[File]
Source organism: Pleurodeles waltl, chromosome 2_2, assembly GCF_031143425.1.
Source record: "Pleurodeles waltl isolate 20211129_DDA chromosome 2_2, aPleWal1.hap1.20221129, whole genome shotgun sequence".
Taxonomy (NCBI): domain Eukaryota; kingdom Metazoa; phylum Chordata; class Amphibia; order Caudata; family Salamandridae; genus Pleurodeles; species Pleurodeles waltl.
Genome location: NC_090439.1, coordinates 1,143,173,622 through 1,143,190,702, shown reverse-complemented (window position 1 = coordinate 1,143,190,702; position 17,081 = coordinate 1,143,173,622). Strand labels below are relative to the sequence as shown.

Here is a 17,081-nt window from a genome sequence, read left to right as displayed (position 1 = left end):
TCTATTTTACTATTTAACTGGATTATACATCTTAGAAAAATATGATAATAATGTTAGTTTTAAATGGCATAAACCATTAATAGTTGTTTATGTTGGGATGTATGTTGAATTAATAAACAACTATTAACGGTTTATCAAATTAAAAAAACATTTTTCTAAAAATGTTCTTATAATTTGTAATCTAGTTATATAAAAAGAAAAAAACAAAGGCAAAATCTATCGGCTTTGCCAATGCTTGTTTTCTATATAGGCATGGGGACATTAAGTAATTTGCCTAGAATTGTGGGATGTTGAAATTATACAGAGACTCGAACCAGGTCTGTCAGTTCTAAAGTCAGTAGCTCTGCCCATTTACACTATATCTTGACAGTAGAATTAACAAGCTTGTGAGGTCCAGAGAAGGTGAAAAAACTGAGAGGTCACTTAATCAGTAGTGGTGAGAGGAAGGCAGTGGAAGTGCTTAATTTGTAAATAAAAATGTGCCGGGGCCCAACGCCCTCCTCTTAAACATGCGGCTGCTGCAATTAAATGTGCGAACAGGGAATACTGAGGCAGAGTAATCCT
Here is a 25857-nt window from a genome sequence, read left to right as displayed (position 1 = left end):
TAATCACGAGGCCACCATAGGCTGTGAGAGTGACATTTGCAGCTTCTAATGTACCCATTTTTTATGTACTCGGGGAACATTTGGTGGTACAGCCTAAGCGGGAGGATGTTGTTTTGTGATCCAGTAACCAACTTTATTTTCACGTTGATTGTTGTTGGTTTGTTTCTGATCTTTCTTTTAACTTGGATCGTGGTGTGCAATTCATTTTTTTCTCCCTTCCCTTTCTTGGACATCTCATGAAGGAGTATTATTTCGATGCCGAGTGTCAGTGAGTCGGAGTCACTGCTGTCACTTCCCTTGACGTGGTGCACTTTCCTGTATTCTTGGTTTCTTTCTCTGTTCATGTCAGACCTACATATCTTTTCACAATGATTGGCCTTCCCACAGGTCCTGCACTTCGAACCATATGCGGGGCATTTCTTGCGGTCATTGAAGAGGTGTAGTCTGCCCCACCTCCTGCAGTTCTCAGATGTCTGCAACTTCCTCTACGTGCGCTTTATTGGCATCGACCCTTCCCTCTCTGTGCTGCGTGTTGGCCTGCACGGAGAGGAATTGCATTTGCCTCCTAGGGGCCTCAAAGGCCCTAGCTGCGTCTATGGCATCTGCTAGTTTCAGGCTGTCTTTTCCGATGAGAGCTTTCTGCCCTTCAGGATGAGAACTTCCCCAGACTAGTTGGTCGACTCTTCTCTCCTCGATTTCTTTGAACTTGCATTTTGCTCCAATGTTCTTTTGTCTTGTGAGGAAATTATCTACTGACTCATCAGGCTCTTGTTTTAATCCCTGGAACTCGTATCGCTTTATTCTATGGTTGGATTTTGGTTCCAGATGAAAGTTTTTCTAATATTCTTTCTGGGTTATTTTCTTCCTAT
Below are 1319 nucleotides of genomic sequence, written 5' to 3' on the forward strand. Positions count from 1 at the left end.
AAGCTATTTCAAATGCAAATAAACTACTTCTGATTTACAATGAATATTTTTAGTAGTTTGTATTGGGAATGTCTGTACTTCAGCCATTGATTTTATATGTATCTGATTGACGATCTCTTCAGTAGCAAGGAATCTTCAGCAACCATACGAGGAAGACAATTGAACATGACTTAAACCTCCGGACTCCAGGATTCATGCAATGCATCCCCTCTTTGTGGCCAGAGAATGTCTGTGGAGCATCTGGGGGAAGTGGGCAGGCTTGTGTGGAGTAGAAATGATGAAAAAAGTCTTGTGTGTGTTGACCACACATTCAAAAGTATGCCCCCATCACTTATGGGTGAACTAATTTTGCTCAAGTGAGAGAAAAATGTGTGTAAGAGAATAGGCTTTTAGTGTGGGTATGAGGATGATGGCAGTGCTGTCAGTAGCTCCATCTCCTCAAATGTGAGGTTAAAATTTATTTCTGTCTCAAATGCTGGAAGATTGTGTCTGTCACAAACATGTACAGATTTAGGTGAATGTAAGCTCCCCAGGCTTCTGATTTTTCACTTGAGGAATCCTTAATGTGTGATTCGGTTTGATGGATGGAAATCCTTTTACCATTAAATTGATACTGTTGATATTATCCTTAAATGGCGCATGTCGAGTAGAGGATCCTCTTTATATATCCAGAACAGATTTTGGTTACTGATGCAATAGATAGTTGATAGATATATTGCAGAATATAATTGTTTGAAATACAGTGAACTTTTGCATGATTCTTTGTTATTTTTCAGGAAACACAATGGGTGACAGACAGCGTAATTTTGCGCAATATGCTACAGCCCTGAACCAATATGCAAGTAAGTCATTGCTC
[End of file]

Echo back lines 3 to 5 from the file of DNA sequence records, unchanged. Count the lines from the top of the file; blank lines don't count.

Taxonomy (NCBI): domain Eukaryota; kingdom Metazoa; phylum Chordata; class Amphibia; order Caudata; family Salamandridae; genus Pleurodeles; species Pleurodeles waltl.
Genome location: NC_090439.1, coordinates 1,143,173,622 through 1,143,190,702, shown reverse-complemented (window position 1 = coordinate 1,143,190,702; position 17,081 = coordinate 1,143,173,622). Strand labels below are relative to the sequence as shown.

Here is a 17,081-nt window from a genome sequence, read left to right as displayed (position 1 = left end):